Debate the Issues: New Approaches to Economic Challenges

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To capitalise on the new international resolve epitomised by COP21 and the agreement on the universal Sustainable Development Goals (SDGs) requires a renewed effort to promote new policy thinking and new approaches to the great challenges ahead. Responding to new challenges means we have to adopt more ambitious frameworks, design more effective tools, and propose more precise policies that will take account of the complex and multidimensional nature of the challenges. The goal is to develop a better sense of how economies really work and to articulate strategies which reflect this understanding. The OECD’s New Approaches to Economic Challenges (NAEC) exercise challenges our assumptions and our understanding about the workings of the economy. This collection from OECD Insights summarises opinions from inside and outside the Organisation on how NAEC can contribute to achieving the SDGs, and describes how the OECD is placing its statistical, monitoring and analytical capacities at the service of the international community. The authors also consider the transformation of the world economy that will be needed and the long-term “tectonic shifts” that are affecting people, the planet, global productivity, and institutions.

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Co-ordination and implementation of the Sustainable Development Goals: The role of the centres of government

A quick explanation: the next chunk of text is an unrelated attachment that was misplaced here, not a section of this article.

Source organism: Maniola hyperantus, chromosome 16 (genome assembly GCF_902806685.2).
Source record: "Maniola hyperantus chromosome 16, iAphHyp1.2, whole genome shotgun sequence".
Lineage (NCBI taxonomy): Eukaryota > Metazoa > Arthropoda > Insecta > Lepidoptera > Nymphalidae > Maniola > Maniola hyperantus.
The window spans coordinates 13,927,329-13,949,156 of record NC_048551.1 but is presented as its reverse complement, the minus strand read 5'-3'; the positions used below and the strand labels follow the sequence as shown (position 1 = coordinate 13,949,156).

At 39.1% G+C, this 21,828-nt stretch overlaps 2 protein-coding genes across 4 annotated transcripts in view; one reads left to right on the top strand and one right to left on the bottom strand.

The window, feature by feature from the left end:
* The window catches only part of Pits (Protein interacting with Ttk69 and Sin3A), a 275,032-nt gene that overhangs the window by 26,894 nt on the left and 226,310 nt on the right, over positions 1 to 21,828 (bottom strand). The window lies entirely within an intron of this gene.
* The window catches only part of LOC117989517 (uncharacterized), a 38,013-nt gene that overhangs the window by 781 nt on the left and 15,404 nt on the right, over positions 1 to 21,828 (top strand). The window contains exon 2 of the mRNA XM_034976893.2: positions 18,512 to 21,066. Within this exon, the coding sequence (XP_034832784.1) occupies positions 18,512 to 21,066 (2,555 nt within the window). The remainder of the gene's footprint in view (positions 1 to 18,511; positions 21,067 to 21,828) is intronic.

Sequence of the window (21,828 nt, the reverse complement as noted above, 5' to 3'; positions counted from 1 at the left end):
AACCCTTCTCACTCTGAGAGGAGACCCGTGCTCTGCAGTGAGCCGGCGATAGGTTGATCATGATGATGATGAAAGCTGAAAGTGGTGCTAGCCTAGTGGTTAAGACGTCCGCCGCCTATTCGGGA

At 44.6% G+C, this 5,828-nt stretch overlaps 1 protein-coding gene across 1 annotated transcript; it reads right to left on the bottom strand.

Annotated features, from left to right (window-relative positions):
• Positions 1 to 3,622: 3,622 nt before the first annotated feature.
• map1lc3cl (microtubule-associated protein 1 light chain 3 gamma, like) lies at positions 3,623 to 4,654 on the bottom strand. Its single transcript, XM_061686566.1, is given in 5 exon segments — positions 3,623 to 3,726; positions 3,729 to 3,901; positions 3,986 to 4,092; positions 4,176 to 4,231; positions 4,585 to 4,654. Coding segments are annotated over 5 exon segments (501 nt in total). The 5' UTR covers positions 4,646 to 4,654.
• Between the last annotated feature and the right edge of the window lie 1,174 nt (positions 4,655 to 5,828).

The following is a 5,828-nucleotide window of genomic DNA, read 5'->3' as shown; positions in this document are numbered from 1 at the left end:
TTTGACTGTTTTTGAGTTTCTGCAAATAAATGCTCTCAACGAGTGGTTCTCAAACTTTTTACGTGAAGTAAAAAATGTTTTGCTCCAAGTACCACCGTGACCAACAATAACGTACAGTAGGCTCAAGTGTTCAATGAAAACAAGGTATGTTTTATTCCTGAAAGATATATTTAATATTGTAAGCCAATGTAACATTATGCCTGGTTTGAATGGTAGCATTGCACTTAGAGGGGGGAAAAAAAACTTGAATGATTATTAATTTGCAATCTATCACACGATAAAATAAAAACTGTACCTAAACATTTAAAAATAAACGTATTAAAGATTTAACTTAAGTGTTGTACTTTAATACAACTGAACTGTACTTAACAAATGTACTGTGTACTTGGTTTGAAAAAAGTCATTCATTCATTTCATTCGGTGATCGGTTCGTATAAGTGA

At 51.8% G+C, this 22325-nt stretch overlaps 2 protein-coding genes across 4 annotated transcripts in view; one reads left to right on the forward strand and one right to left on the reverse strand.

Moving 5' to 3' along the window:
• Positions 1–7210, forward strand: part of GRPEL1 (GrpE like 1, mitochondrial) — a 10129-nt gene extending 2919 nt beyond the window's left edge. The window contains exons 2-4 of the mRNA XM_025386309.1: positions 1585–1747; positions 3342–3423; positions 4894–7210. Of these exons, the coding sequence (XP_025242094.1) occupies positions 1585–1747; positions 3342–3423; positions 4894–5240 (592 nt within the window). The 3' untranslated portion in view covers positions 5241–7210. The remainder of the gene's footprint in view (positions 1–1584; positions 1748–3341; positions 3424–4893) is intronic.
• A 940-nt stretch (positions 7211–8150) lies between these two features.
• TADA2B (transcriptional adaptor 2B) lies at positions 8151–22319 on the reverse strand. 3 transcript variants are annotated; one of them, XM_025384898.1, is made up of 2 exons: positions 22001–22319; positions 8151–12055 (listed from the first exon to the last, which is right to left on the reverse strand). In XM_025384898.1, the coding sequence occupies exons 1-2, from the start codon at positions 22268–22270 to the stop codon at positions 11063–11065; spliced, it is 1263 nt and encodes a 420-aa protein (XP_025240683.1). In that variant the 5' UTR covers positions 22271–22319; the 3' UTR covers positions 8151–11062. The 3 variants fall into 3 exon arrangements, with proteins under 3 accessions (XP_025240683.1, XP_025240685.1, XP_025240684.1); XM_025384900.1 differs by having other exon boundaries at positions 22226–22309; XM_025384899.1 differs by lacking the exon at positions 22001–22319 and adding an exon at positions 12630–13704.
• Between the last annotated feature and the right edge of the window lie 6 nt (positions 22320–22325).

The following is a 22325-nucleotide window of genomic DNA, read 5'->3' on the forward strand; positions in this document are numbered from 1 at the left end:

A principal issue for governments with respect to the Sustainable Development Goals (SDGs) is how to align policies in practice given the breadth and complexity of the SDGs and their 17 goals and 169 targets, the mixed track record of most governments in working horizontally, and the need to include an unprecedented range of public and private actors in both policy formulation and implementation. The different phases bring with them very specific challenges. For example, adapting global targets to national contexts and setting targets at department level is a delicate, political task that requires careful and sensitive negotiation in order to ensure an inclusive process with real buy-in from key stakeholders both within and beyond government. Implementing the SDGs is a formidable governance challenge that needs to be steered. In recognition of this challenge and as a shift in thinking since the last set of global goals were agreed, the SDGs underscore the importance of building effective, accountable and inclusive institutions at all levels (Goal 16) as a foundation for achieving the desired outcomes from ending poverty, to improving health, and combating climate change and its impacts.

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